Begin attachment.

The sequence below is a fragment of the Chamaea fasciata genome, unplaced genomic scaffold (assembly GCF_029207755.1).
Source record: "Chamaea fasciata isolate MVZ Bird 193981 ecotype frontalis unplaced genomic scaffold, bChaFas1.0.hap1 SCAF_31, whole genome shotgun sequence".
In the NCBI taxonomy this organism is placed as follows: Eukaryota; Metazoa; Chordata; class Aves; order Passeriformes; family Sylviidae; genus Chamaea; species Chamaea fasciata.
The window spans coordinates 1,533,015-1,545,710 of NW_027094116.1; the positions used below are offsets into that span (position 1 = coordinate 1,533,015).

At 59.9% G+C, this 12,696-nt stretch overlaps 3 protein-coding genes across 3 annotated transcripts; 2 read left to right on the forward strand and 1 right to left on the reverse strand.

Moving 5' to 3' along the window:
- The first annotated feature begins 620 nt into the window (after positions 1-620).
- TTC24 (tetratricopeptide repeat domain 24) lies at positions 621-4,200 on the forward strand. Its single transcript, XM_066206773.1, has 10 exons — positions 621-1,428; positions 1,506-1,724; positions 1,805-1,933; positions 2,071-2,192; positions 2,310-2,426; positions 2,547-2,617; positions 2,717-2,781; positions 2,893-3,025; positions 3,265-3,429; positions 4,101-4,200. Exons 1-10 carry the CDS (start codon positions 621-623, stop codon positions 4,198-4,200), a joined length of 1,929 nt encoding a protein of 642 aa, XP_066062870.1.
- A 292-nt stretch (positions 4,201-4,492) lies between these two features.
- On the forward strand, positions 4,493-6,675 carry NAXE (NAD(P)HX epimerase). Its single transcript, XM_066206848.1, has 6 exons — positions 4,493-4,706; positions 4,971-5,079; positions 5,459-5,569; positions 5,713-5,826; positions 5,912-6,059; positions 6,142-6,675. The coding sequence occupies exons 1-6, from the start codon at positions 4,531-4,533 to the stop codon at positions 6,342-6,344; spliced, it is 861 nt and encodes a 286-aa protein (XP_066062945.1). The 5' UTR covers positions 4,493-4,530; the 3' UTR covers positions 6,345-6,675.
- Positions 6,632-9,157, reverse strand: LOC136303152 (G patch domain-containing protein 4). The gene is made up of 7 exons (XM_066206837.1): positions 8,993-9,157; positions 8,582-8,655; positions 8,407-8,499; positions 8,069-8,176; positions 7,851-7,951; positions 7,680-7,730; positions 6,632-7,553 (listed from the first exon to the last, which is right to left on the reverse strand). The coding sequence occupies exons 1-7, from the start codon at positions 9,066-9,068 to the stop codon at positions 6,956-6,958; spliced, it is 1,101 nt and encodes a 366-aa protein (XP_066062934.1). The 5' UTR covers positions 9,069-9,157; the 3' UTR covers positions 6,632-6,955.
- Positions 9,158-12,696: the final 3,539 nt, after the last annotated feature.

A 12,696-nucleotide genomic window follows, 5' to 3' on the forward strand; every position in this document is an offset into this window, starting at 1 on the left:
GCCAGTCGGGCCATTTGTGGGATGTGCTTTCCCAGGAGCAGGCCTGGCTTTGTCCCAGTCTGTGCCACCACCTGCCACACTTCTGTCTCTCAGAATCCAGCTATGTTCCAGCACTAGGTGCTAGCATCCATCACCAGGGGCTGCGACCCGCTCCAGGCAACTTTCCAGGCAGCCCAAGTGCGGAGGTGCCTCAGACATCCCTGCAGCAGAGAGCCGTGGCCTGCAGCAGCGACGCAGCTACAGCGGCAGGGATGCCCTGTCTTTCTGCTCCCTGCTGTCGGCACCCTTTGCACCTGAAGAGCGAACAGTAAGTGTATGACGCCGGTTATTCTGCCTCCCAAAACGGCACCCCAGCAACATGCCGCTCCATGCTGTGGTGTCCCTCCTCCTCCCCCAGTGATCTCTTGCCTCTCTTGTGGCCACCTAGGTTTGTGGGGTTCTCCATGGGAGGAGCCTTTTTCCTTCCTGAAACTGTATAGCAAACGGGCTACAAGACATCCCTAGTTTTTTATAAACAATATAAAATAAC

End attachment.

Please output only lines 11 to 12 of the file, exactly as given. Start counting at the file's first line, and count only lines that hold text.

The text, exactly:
- Positions 6,632-9,157, reverse strand: LOC136303152 (G patch domain-containing protein 4). The gene is made up of 7 exons (XM_066206837.1): positions 8,993-9,157; positions 8,582-8,655; positions 8,407-8,499; positions 8,069-8,176; positions 7,851-7,951; positions 7,680-7,730; positions 6,632-7,553 (listed from the first exon to the last, which is right to left on the reverse strand). The coding sequence occupies exons 1-7, from the start codon at positions 9,066-9,068 to the stop codon at positions 6,956-6,958; spliced, it is 1,101 nt and encodes a 366-aa protein (XP_066062934.1). The 5' UTR covers positions 9,069-9,157; the 3' UTR covers positions 6,632-6,955.
- Positions 9,158-12,696: the final 3,539 nt, after the last annotated feature.